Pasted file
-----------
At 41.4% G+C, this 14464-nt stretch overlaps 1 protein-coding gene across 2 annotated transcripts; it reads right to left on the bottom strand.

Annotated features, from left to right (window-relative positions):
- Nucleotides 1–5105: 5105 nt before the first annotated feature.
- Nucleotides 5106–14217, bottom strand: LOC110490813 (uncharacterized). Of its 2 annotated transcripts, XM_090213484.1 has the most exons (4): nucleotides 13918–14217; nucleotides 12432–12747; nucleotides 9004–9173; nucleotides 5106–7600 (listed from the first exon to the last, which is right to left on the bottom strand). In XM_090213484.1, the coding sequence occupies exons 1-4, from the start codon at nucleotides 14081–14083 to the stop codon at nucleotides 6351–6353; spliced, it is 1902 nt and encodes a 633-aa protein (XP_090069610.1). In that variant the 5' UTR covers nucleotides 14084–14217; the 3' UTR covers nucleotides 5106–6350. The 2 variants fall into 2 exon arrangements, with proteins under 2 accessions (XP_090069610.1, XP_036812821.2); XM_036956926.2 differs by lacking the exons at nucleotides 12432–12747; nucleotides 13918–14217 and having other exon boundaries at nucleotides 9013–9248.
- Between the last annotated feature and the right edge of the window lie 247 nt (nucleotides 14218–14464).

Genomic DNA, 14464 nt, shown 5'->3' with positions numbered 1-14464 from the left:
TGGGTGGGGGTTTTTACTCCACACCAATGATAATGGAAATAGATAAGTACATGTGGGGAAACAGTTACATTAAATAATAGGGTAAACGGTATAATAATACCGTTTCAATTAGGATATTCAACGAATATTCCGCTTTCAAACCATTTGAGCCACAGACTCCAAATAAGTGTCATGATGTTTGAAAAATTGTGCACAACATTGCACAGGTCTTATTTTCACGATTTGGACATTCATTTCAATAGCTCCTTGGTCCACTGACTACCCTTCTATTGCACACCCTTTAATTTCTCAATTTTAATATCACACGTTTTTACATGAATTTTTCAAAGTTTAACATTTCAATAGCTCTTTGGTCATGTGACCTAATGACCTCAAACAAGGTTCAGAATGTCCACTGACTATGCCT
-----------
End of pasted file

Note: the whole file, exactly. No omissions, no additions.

At 41.4% G+C, this 14464-nt stretch overlaps 1 protein-coding gene across 2 annotated transcripts; it reads right to left on the bottom strand.

Annotated features, from left to right (window-relative positions):
- Nucleotides 1–5105: 5105 nt before the first annotated feature.
- Nucleotides 5106–14217, bottom strand: LOC110490813 (uncharacterized). Of its 2 annotated transcripts, XM_090213484.1 has the most exons (4): nucleotides 13918–14217; nucleotides 12432–12747; nucleotides 9004–9173; nucleotides 5106–7600 (listed from the first exon to the last, which is right to left on the bottom strand). In XM_090213484.1, the coding sequence occupies exons 1-4, from the start codon at nucleotides 14081–14083 to the stop codon at nucleotides 6351–6353; spliced, it is 1902 nt and encodes a 633-aa protein (XP_090069610.1). In that variant the 5' UTR covers nucleotides 14084–14217; the 3' UTR covers nucleotides 5106–6350. The 2 variants fall into 2 exon arrangements, with proteins under 2 accessions (XP_090069610.1, XP_036812821.2); XM_036956926.2 differs by lacking the exons at nucleotides 12432–12747; nucleotides 13918–14217 and having other exon boundaries at nucleotides 9013–9248.
- Between the last annotated feature and the right edge of the window lie 247 nt (nucleotides 14218–14464).

Genomic DNA, 14464 nt, shown 5'->3' with positions numbered 1-14464 from the left:
TGGGTGGGGGTTTTTACTCCACACCAATGATAATGGAAATAGATAAGTACATGTGGGGAAACAGTTACATTAAATAATAGGGTAAACGGTATAATAATACCGTTTCAATTAGGATATTCAACGAATATTCCGCTTTCAAACCATTTGAGCCACAGACTCCAAATAAGTGTCATGATGTTTGAAAAATTGTGCACAACATTGCACAGGTCTTATTTTCACGATTTGGACATTCATTTCAATAGCTCCTTGGTCCACTGACTACCCTTCTATTGCACACCCTTTAATTTCTCAATTTTAATATCACACGTTTTTACATGAATTTTTCAAAGTTTAACATTTCAATAGCTCTTTGGTCATGTGACCTAATGACCTCAAACAAGGTTCAGAATGTCCACTGACTATGCCT